China had 79.5 million Web surfers at the end of 2003, a report by the China
Internet Network Information Center (CNNIC) out of Beijing stated Thursday.
The number catapults the country ahead of fellow Asia-Pacific region country
Japan, which has 56 million Internet users but below first-ranked U.S.,
which has 165.75 million Internet users, according to the Central Intelligence Agency’s (CIA) World Factbook.
According to the bi-annual Statistical Survey Report, China added 20.4
million new users this year, a 34.5 percent increase over last year. It’s
an amazing six-month leap; its previous report, the 12th Statistical Survey
Report, showed 68 million Internet users. Officials determine an Internet
user as someone who accesses the Internet one hour or more a week.
“China’s Internet market has great potential,” a statement read. “It has
already become the country’s fastest-growing, most influential sector.”
While 79.5 million would be a significant number in most countries, it’s a mere six
percent of China’s total population of 1.28 billion. In the U.S., Web
surfers make up 57 percent of the total population of 290.34 million.
China has only three Internet service providers (ISPs) — ChinaLink
Networks, Netaway and VPM Internet Services, Inc. — and the majority of
Internet use comes from dial up connections to the home, about 45 percent.
Internet cafe’s scattered throughout the country also make up a large part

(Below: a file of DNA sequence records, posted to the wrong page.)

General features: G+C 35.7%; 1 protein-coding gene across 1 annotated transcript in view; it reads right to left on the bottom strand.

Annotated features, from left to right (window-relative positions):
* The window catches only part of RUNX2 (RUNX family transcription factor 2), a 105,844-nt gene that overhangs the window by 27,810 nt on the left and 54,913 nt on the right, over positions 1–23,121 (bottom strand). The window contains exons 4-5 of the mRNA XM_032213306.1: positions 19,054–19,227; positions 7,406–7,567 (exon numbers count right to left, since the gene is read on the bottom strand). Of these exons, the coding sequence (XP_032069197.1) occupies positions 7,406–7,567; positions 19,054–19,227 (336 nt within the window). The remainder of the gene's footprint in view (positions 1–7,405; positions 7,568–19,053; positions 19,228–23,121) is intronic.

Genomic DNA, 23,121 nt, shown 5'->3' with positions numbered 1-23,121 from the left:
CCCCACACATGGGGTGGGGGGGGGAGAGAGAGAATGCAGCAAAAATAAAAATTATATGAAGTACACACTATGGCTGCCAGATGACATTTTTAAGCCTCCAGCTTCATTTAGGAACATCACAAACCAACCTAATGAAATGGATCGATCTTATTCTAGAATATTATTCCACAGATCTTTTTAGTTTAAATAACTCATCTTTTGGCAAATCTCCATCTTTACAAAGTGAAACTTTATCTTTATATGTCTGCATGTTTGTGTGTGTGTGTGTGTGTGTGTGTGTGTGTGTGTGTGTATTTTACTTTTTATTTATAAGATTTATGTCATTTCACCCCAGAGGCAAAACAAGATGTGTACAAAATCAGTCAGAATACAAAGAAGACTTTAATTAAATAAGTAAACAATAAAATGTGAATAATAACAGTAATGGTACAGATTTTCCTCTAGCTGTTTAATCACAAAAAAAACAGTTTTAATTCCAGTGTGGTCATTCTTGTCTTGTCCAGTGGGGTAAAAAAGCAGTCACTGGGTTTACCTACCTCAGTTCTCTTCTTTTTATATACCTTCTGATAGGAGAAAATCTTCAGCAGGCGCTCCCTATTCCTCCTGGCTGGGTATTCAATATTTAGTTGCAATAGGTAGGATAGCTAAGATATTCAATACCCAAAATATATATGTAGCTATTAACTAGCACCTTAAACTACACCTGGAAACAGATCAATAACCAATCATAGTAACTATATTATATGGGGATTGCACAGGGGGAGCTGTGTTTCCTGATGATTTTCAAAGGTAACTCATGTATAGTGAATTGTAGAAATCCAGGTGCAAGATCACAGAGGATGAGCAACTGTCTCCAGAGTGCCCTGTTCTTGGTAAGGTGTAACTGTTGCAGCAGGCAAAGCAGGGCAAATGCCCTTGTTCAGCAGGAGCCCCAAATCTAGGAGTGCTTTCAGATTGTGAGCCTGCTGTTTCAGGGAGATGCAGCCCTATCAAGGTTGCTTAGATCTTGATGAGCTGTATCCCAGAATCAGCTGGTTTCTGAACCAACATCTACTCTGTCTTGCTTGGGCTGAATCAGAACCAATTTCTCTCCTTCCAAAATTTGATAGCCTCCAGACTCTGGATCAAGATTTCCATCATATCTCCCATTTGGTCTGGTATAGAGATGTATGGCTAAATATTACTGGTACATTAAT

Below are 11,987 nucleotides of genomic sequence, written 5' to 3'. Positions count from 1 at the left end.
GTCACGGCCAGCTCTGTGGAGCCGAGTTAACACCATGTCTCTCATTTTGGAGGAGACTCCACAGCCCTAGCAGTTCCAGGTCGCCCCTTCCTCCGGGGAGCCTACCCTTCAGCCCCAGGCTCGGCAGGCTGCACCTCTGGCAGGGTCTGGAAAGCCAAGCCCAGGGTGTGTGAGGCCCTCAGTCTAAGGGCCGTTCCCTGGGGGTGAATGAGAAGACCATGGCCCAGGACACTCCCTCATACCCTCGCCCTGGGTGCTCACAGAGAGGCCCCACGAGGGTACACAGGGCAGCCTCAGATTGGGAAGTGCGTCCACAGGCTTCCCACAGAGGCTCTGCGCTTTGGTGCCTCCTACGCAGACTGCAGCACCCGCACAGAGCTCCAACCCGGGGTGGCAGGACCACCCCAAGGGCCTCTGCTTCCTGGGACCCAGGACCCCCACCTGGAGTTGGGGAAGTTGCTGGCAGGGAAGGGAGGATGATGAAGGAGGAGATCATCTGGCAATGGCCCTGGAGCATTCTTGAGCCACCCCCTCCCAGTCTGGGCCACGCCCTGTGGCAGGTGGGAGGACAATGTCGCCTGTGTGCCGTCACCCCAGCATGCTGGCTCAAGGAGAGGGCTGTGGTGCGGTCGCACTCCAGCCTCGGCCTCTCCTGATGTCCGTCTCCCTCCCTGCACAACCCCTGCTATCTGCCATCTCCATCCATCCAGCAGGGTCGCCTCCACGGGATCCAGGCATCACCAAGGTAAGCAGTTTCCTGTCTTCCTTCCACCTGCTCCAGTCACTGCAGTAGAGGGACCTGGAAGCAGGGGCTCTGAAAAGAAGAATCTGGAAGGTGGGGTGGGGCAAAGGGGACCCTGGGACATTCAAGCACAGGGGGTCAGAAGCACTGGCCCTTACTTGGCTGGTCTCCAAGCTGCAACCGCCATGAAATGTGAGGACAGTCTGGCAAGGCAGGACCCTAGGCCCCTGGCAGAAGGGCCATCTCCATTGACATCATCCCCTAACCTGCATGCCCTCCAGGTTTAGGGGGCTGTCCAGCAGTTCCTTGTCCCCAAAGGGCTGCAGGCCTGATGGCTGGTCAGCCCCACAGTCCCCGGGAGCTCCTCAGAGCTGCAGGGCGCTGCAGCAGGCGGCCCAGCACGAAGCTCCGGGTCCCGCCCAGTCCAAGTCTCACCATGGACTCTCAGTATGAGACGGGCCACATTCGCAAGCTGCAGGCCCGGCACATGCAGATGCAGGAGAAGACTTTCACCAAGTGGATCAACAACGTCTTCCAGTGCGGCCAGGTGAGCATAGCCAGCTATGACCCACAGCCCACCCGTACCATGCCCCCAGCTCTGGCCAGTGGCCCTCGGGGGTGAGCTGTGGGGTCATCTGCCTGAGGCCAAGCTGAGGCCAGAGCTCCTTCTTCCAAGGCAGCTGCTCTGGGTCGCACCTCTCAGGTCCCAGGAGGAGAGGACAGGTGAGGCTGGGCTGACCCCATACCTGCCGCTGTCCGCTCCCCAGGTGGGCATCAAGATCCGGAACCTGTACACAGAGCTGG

of China’s Internet use, nearly 25 percent of the country’s Internet access
comes from leased lines, while about 10 percent of users have a broadband
connection, according to the report.
Figures out of the CNNIC have been contested in the past, however. In 2000,
surveys seemed to
indicate Internet growth was not as high as the organization was
CNNIC is hardly neutral; it is the communist country’s Internet registry for
.cn country-code top-level domains (ccTLD) and its Web site states it
“takes its orders from the Ministry of Information Industry.”
However, China is prominently ranked in most surveys coming out of the
International Telecommunications Union (ITU), an international body that
works to resolve differences between Internet standards bodies, private
enterprise and governments.
Hong Kong and Taiwan are ranked seventh and ninth, respectively in the ITU’s
2002 digital access index (DAI) report, an index that determines the
availability of Internet access, quality and infrastructure for a country’s
population. Both Hong Kong and Taiwan beat out Internet heavyweights U.S.,
the United Kingdom, Germany and France.
The ITU report also noted half of China’s Internet users are university